INSIGHT: How IMS pulled off the biggest sporting event of the post-pandemic era

The 105th running of the Indianapolis 500 featured an estimated crowd of 135,000 to watch Helio Castroneves capture a remarkable record-tying fourth victory.

But, how?

How was IMS able to pull off the biggest sporting event since the start of the pandemic?

When COVID-19 brought everything to a standstill in early March of 2020, the sporting world held out hope the stoppage would be brief and fans would be able to return in a matter of a few months. To that end, the Indianapolis Motor Speedway announced on March 26 it was moving The Greatest Spectacle in Racing moved from its traditional Memorial Day weekend to August 23. Despite the change, IMS was forced to run the Indy 500 without any fans in attendance, leaving the sound of 33 engines to echo off of metal bleachers normally occupied by a boisterous crowd of roughly 300,000.

“August was really difficult last year, because in March, when we made the decision to move the race from May to August, we really believed that by the time we got to August, the pandemic would be gone and we’d be able to manage our way through it,” IMS President Doug Boles tells RACER. “At that point in time, nobody knew how long it’d go. People sort of believed that in summer things would get much better anyway, so we felt pretty good about the August date. As we got closer and closer, we got to a point where we thought we’d have everybody. Then it was 50 percent. Then it just got to the point where we couldn’t have fans. That was challenging for everybody.”

Boles’s heartbreak was shared by Roger Penske, who had just finalized the purchase of IMS and IndyCar back in January of that year.

“It was challenging for a lot of us because we so badly wanted to put on an Indy 500 for Roger with people (in attendance),” Boles says. “He’s obviously been to a bunch of Indy 500s, won the race, but he’d never seen it from this side of the fence where you’re actually putting the event on and seeing the smiles on people’s faces. So that was really, really challenging. We had a little bright moment then in October, when we were able to have fans here for the doubleheader that we had – the Harvest classic. At that point in time, I think we really believed, ‘OK, this is good. We’ve gotten through August. We’ve gotten through October. We’re going to be fine for May in 2021.’ And then as we got into late January and early February, we started realizing that things were going to be a challenge.”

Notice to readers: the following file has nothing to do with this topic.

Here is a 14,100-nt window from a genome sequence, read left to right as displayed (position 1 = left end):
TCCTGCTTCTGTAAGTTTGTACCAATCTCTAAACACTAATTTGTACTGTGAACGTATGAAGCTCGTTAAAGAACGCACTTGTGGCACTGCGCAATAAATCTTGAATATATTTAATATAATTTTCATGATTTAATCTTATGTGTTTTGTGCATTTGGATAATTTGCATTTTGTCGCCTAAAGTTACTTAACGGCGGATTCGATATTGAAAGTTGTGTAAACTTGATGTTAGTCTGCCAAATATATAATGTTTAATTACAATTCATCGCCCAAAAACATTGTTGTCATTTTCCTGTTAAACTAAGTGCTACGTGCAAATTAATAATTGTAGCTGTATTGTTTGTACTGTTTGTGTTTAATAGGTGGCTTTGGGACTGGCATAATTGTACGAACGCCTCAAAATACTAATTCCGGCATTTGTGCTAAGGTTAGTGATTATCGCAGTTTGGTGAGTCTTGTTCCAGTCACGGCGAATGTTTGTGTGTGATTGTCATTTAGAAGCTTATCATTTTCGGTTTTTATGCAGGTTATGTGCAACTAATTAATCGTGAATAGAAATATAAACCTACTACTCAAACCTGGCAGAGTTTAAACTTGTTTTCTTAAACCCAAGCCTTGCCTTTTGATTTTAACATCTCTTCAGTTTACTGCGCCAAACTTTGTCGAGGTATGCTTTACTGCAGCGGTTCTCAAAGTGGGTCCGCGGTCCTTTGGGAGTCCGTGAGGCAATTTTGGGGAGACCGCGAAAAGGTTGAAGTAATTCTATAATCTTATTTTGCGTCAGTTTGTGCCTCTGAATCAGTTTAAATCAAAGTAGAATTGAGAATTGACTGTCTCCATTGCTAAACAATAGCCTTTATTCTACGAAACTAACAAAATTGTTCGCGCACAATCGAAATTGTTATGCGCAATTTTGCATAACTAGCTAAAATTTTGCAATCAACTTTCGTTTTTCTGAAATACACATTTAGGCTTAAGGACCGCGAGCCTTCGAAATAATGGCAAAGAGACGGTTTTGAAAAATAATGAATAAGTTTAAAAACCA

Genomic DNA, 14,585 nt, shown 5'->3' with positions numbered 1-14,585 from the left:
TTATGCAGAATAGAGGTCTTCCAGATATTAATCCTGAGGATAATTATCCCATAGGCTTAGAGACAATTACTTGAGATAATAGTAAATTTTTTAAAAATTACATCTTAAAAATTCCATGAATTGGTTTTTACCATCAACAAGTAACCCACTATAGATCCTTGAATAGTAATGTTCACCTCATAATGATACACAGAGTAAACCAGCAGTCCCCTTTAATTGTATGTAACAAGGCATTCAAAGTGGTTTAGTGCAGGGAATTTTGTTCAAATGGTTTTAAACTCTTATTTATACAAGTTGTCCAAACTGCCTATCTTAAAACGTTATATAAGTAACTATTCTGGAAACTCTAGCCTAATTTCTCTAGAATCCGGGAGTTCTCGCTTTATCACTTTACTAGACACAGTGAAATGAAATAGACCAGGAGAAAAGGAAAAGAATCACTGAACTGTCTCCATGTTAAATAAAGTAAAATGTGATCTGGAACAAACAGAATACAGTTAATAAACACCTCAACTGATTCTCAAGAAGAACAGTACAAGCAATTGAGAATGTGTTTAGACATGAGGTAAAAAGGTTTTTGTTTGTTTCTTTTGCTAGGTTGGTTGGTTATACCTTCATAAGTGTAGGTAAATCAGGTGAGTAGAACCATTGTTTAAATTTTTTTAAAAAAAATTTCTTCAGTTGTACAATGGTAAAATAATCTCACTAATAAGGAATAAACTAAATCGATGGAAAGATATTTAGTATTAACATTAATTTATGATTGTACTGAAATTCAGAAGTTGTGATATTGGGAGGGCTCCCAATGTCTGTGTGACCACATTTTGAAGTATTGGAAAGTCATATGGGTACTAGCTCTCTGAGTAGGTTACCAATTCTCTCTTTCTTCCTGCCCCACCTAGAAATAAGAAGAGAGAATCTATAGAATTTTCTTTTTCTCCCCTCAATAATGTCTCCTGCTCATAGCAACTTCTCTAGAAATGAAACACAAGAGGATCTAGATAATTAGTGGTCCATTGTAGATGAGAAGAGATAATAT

Despite the race date being moved back three months, the dramatic finish to last year’s 500 played out in front of empty stands. Cantrell/Motorsport Images

It indeed was a challenge as various government regulations and guidelines were in a state of constant flux. Finally, on April 21, just 40 days prior to the May 30 race, it was confirmed this year’s Indy 500 would be open to fans at 40 percent capacity.

“That’s why we really delayed making any announcement, because we wanted to give ourselves every opportunity we could to host as many fans as possible here,” Boles says. “When we ended up making the decision at the end of April and the announcement we’d have 40 percent, that was bittersweet also because we wanted to have more people. But at the same time we felt like, ‘OK, at least we got people. It’s still a good crowd, and it’s sort of the bridge from zero to hopefully 300,00- plus in 2022.’”

To put into perspective what Boles and the rest of his staff at IMS accomplished this past weekend, here’s the rundown of other events, date and attendance:

* The Super Bowl (February 7, 2021) – 24,385

* The Daytona 500 (February 14, 2021) – 30,000* estimated.

* The Kentucky Derby (May 1, 2021) – 51,838

* The Indianapolis 500 (May 30, 2021) – 135,000

“We credited everybody for their tickets going from 2019 to 2020, and then 2020 to 2021,” Boles says. “Our turnaround time really became a problem beginning in January when we realized that things might change, and then in February, when it seemed more and more like it was. The challenge for us really became at that point in time (was), every day that went by in the late winter, early spring that we didn’t announce what we were going to do, was one less day that our team could put together an event. So really, we planned this year’s Indy 500 in about five weeks when normally we’re taking nine or 10 months. That was a big challenge in our ticketing team.

“Even before we made the announcement, we were going through every kind of different scenario: 75 percent, 50 percent, 25 percent. What kind of spacing would we have to have? A whole variety of things to try and think through how it could look, so by the time we made the announcement, we’d have a jump on it. Our ticket team has really worked nonstop since June of last year when they started going through all these different scenarios leading in August. So that’s the biggest challenge.